Friday, June 24, 2011


Last Saturday I spent the afternoon in Montreal selling my book, Havana Harvest, at the Chapters store on St. Catherine Street. On Sunday I headed for the Indigo store on McGill College Avenue to do the same thing.

I met some amazing people and had a great time.

When I saw the guy with the black Fedora I accosted him and asked where he got the hat. We started a conversation in English and he told me he was from Haifa, Israel. “But where from originally?” I asked. “From Hungary.”

“So why don’t we speak in Hungarian?” I asked in Hungarian.

He cracked up. “We’re everywhere, aren’t we?”

Needless to say, I made a sale.

Then I saw a couple coming toward me, holding hands. “How sweet…” I said and the man laughed. He turned out to be a TV Show producer at the Montreal studios of CTV and I promptly chatted him up.

He kindly volunteered to talk about me to some of the Channel’s production people both here and in Toronto – next day I found that he did.

Merci beaucoup.

Perhaps I’ll realize my dream: to be interviewed on TV by Mitsumi Takahashi and then, perhaps, to be invited onto the week-day Canada AM Show.

The next visit was with a lovely young lady from Mexico who bought a copy of my book for her Dad for Fathers’ Day. Here she is with her Mom and her sister.

My friend Pierro (originally from Rumania) and his lovely wife Debra dropped by to say hello and they brought along Ivan Smith who took all these terrific pictures.

My final sale was to a woman dressed in white. She, too, was there to buy a book for her Dad and he wrote to me next day to say “thank you”.

Guess what. He is also Hungarian.
Pretty cool mix of people overall, wouldn’t you say?

But nothing can beat the picture that shows me having dinner at the Bloody Words literary event in Victoria BC a couple of weeks ago with – I kid you not – a LION-TAMER.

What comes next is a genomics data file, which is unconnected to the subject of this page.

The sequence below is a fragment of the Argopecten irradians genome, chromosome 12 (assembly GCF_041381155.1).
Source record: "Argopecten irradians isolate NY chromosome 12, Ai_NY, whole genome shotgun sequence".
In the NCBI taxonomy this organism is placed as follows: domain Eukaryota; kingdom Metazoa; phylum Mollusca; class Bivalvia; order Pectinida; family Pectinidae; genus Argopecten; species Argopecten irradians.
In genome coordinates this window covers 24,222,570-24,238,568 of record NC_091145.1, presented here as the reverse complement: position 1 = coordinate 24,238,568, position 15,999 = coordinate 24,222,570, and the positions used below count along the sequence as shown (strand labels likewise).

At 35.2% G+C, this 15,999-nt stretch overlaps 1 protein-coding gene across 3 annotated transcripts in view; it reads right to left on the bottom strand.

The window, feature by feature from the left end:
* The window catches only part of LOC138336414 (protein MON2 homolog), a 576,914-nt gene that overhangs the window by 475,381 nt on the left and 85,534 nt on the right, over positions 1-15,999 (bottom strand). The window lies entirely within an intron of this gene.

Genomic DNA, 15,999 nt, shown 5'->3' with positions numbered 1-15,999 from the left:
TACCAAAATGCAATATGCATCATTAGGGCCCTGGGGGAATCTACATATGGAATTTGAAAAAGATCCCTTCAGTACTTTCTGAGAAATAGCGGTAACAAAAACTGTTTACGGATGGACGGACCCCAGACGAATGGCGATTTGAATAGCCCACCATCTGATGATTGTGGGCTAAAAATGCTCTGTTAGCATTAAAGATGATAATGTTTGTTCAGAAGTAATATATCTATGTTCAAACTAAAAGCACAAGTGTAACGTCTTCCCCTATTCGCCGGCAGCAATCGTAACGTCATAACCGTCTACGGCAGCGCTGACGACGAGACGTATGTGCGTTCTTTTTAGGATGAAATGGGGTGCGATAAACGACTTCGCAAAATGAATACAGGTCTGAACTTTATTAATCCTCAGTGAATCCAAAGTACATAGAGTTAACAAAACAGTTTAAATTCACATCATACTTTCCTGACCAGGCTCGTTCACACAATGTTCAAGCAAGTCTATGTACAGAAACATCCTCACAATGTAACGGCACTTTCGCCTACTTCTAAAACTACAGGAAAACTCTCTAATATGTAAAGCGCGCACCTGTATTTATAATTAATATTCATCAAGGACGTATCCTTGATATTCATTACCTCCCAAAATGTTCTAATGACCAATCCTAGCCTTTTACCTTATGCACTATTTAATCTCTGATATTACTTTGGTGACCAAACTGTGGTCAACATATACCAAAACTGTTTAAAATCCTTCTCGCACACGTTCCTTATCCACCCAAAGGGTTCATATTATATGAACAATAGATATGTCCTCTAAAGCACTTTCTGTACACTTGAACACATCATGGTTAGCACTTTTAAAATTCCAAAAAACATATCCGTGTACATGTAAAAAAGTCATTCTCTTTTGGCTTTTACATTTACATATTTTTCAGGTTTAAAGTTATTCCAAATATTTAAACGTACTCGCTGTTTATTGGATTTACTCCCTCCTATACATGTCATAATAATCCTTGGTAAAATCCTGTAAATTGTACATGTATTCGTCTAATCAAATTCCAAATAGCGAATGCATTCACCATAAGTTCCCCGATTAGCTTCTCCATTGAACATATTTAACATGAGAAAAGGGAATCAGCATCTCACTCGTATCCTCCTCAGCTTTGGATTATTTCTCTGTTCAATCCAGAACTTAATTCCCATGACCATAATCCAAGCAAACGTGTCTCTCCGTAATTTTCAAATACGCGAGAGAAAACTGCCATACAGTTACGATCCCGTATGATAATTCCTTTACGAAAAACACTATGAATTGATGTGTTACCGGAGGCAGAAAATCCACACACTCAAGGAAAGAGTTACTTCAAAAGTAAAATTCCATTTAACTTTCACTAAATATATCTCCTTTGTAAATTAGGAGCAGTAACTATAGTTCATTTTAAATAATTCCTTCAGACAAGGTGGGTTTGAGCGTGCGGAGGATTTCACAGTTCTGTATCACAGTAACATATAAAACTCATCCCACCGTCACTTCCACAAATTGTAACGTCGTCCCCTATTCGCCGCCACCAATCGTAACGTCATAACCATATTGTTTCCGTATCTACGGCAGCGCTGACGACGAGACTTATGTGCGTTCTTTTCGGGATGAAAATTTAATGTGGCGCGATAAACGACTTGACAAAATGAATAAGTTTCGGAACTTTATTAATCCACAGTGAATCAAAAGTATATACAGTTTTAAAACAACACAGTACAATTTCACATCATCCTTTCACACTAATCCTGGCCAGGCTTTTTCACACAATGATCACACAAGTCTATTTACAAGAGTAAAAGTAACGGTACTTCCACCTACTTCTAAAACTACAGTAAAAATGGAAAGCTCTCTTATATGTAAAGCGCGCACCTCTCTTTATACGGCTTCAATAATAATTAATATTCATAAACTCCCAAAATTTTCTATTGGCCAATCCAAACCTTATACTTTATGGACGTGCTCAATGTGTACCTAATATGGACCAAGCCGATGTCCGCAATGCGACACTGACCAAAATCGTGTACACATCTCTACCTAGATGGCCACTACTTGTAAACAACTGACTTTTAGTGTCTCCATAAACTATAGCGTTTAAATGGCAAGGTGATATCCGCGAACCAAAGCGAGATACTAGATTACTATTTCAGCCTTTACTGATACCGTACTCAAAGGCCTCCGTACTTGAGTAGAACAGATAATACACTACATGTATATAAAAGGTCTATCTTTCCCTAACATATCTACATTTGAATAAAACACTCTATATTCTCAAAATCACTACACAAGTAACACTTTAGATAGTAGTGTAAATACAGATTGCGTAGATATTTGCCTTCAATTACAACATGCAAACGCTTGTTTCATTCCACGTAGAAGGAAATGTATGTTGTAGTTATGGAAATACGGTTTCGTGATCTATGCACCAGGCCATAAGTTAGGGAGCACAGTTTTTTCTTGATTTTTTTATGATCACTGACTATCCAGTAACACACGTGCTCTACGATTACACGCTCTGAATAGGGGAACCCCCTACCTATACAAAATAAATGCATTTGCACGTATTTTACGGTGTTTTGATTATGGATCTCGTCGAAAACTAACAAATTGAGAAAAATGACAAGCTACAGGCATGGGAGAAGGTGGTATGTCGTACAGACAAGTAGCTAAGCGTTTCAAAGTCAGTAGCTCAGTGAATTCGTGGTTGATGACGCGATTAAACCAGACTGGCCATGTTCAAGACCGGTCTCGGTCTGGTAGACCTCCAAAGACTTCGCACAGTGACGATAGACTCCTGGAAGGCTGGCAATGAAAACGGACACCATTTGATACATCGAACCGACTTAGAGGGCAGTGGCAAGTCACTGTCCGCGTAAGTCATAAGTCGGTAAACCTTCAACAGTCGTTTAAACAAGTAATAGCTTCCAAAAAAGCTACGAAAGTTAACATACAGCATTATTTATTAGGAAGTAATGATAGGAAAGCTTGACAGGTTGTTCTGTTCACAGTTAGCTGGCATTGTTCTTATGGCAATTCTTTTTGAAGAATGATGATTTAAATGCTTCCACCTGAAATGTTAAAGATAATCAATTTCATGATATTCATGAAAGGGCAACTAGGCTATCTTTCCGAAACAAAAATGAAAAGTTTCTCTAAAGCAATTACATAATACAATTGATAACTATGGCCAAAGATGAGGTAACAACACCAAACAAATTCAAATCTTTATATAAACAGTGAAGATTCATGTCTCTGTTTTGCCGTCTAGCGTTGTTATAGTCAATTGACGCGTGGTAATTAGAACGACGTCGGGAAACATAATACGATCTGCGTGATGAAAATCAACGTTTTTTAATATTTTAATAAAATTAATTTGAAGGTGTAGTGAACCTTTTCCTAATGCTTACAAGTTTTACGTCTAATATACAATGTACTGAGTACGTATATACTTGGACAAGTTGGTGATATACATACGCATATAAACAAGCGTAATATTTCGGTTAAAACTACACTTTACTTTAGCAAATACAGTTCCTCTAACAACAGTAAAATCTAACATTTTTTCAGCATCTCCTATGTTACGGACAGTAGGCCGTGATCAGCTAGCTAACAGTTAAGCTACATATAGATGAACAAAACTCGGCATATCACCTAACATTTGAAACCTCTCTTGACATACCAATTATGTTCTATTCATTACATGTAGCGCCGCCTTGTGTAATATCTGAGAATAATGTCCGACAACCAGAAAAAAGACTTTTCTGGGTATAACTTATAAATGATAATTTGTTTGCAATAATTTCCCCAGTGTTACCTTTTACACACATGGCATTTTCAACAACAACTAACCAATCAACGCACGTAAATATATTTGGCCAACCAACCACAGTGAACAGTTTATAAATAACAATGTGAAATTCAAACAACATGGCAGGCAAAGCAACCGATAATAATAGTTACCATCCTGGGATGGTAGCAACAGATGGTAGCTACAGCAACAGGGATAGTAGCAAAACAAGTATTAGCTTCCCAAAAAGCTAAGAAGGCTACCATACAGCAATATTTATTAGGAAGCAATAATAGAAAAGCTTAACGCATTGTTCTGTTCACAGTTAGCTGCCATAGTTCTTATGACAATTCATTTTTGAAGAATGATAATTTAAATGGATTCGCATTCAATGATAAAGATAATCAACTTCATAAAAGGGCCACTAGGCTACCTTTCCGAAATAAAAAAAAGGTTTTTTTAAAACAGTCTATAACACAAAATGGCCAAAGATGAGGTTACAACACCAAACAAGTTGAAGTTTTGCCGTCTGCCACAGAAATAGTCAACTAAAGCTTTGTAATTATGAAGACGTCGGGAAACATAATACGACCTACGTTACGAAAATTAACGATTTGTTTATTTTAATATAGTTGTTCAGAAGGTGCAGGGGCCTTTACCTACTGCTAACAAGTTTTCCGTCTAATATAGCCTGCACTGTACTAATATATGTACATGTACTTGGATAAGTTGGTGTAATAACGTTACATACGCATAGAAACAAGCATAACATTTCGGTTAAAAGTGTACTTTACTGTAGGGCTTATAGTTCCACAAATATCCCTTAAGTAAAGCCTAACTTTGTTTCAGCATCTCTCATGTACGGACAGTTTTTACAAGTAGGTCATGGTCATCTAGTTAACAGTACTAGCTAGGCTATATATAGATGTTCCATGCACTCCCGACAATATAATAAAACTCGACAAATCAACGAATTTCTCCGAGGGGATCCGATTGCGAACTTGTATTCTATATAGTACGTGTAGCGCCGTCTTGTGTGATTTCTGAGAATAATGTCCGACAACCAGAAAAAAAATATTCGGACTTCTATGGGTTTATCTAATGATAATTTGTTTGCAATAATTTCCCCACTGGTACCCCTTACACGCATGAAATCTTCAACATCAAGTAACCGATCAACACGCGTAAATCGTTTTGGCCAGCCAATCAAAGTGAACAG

Wednesday, June 22, 2011

National Crime Writing Month

On Location with Robert Landori

A Good Memory is a Shortcut to Great Locations
I wrote my very first book on a dare, for a girl-friend whom I had indelicately criticised for reading trash. She had reposted with: “All right smart aleck, if you’re so intelligent why don’t you write me a book that’s better?

Within a year she was reading my first novel.

I hurried to finish the book because I had bet her a dinner that I could perform within twelve months. So I had to look for short-cuts and there was no time for researching “locations”. To solve this problem I delved into my memory banks and chose the venues I knew intimately: Montreal, the Laurentian Mountains, the hospital in which I had worked to earn money as an undergraduate at McGill, the countryside around the English public school I had attended, Georgetown near Washington etc…

I am a lucky man. My work has allowed me to travel far and wide, and to visit enough locations to “situate” at least ten novels.

Galindo’s Turn
(my first novel)
Before he became Robert Lonsdale his name was Bernard Lands.

He lived with his wife, Andrea, in a remote area in the Laurentian Mountains near Montreal. (Picture 1). Islamic terrorists, tipped off by a mole inside the CIA as to his real identity, attempted to assassinate him while he was cross-country skiing, but only managed to wound him.

He was treated at the Royal Victoria Hospital (Picture 2) where the assassins struck again, missed once more, but killed his wife.

Land fled to the Washington area and entered the CIA’s Employee Protection Program where they gave him a new name, a new face and a new identity. He became Robert Lonsdale an obscure analyst with the US Environmental Agency. He bought himself a condo in Georgetown (Picture 3) and started to work for the Agency’s super secret Counter-Terrorism and Counter Narcotics Division (Picture 5).

It took him a year to identify the mole who had betrayed him and whom he then hunted down and neutralized at Frensham Ponds in Surrey, England (Picture 4).

Robert Landori went to school in England, France, Switzerland and Hungary; of necessity he learned eight languages in the process. He completed his education at McGill University in Montreal, became a Chartered Accountant then traveled for over twenty years in the Caribbean and South America as an exporter‑importer, business consultant and trustee in bankruptcy.

Charged with espionage in Cuba, he spent sixty-six days in solitary confinement, and was eventually ‘let go’ without explanation. His experiences in prison prompted him to write his fifth book, Havana Harvest (a story about a Cuban general, condemned to death by the Castro regime).

His first book, GALINDO’S TURN, was the result of a challenge, twenty-five years ago, by a girlfriend to “write an intelligent book within a year”.

Shh... "The Agency’s super secret Counter-Terrorism and Counter Narcotics Division"